Little Laundry Talks
There must be some kind of unspoken rule that when Mom is folding laundry (or using the bathroom, but I won’t go there), the kids are ready to have serious talks. I remember some of my most in-depth conversations growing up happened while folding towels with my mom.
It really must be a psychological thing, because every time I fold laundry, one of my kids wants to talk.
Laundry is a 24/7 task at our house, meaning we have lots of talks while folding laundry. Our laundry folding talks have ranged from details about their day at school, to a weird dream they had, to the normal kid questions about life and death.
When Laundry Talk Turns Toward THE Talk
One particular day, it was business as usual folding laundry. Just like clockwork, my son was ready to talk. He awkwardly blurted out, “I know what sexy is . . . do you know what that is?”
His out-of-nowhere question surprised me. Before I could even answer, he started telling me what he heard at school. Of course, he had it all wrong. He was actually describing sex, but in the most child-like fashion.
I corrected him and explained the meaning of sexy. After all, he asked me what sexy was . . . not sex. However, I knew in my gut that conversation was coming very soon.
All our laundry talks end with big hugs and kisses, but this time I made sure he understood he could always come to me. I wanted him to know that no matter what, I would always be truthful.
Shortly after our previous conversation, my son had more questions. Wouldn’t you know it, I was folding towels when he asked me the question: “Mommy, what is sex?”
Internally I panicked, thinking to myself, “I’m not prepared enough. The timing isn’t right. He’s too young. Plus his little sisters are present. Nope, this is not happening today.”
In hopes of holding his inquisitive mind off for just a bit longer, I told him we could talk privately about it later. It was a failed attempt on my part, but he finally came to my husband and me later. With such bewilderment he said, “Mommy, you promised to tell me. Please tell me! What is sex?”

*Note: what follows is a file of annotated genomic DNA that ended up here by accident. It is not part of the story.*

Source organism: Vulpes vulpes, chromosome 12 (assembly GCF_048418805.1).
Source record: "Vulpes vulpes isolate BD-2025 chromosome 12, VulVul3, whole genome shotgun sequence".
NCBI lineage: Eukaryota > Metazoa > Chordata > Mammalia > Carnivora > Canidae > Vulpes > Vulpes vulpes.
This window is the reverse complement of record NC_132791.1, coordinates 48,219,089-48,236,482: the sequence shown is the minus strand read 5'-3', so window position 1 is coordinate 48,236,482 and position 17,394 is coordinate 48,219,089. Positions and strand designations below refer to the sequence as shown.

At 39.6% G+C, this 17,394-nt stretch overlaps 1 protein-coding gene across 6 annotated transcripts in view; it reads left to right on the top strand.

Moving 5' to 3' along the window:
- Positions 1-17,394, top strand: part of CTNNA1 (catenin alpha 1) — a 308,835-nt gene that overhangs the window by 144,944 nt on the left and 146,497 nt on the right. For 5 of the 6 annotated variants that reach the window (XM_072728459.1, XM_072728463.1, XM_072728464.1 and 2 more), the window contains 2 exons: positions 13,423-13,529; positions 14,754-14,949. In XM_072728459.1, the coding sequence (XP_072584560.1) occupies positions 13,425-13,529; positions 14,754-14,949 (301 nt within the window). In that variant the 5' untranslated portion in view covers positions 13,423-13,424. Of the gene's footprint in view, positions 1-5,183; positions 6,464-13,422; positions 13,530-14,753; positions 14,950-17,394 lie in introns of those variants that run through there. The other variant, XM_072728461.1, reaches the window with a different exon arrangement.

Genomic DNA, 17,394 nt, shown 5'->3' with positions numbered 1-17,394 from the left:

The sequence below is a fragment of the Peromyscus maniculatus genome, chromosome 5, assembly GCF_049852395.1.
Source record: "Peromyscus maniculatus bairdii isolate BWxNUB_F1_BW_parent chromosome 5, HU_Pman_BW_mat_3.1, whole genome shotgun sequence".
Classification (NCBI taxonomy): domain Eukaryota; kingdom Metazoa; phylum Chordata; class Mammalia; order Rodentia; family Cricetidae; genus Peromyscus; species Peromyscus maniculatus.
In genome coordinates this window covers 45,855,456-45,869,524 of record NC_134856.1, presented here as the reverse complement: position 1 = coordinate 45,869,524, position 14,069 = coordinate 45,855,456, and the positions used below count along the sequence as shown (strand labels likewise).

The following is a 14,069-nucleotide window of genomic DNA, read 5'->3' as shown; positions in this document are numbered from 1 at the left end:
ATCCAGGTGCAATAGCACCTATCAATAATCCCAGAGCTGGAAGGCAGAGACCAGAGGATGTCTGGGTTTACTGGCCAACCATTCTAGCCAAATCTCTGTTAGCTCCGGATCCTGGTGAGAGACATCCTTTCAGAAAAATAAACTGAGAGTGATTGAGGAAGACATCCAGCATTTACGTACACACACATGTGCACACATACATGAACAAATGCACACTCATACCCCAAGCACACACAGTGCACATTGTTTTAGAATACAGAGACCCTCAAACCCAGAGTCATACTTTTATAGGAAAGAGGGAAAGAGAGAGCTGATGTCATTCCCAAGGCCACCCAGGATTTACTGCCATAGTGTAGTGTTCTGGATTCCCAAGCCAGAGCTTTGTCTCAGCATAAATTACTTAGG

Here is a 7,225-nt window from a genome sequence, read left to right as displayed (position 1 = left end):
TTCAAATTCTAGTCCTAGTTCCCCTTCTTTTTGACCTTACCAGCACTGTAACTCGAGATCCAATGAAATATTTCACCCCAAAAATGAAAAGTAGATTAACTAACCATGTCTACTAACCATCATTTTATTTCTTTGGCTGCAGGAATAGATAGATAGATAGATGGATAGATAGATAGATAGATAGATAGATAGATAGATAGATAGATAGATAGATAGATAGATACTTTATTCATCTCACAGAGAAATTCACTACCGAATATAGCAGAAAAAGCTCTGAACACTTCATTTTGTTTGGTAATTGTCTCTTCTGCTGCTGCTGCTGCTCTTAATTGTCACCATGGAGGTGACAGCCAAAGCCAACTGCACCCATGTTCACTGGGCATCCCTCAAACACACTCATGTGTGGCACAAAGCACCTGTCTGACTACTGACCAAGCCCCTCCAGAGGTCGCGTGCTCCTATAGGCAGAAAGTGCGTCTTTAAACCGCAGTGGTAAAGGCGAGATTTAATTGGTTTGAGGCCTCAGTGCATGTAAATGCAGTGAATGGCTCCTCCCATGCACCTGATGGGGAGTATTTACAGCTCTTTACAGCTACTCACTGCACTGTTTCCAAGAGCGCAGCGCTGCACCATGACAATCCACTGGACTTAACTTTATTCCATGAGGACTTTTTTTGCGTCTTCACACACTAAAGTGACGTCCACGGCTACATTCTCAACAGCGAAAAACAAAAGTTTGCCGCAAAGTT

I won’t tell you the hilariously vivid description he gave us while trying to explain what he heard. I’ll just say that it falls into the category of “highly inappropriate”. Upon finishing his version of what sex is, my husband and I began to explain to him what sex actually is.
Because of his age, we had to be careful. We didn’t focus on the pleasures of sex. We primarily focused on its purpose: creating life. Next we discussed the changes that will eventually occur in his body and gave him plenty of time to ask the hows and whys of it all.
“Mommy, You Did This Three Times?!”
Of course, he thought it was weird and gross. He expressed his sincere disappointment in me by asking, “Mommy, you did this three times?!” He shook his head at me with such shame! But he thanked us for telling him the truth, and before we knew it, we were watching him demonstrate the latest Fortnite dance move.
And just like that, it was over! Hallelujah, we did it!
Surprisingly, it wasn’t that traumatic. No one was sweating bullets or nervously fumbling around questions. Yes, it was a bit uncomfortable at first, but we all managed to remain calm and relaxed. This resulted in an open, honest conversation. I didn’t want his first talk to be like my first talk (where no stone was left unturned). I tried to keep all the nitty-gritty details to a minimum.
Moderation is Key
Moderation is key while having the sex talk, especially for a kid still in elementary school. Does my nine year old need to know the biological workings of the female reproductive system? Probably not, but one day he will. And we will be ready when he starts asking more questions. Our goal was to make him feel at ease so that he will continue coming to us with his questions. I believe we achieved that.
I will always encourage my kids to talk and ask me questions. Sometimes their questions and comments throw me for a major loop or can be considered inappropriate. My responses can either open them up or shut them down. I want them to always feel comfortable coming to me with any- and everything on their minds.
Keeping Communication Open
Keeping that open door of communication between you and your kids is so important. It not only brings you closer as a family, but it gives your kids the opportunity to be heard and feel understood.
This way their curiosities and questions are ultimately answered in a protected and safe environment. As parents, we try to shield their innocence for as long as possible, but unfortunately we live in a sex-driven society. Our kids are being exposed to sex-related topics at very early ages. We have to be prepared for the sex talk sooner rather than later. Whether your kids are ready for “the talk” or just learning their first words, start paving the way now for them to have a comfortable, safe place to talk.
What about you? Have you had the talk with your kids yet? How did that go? Let me know in the comments!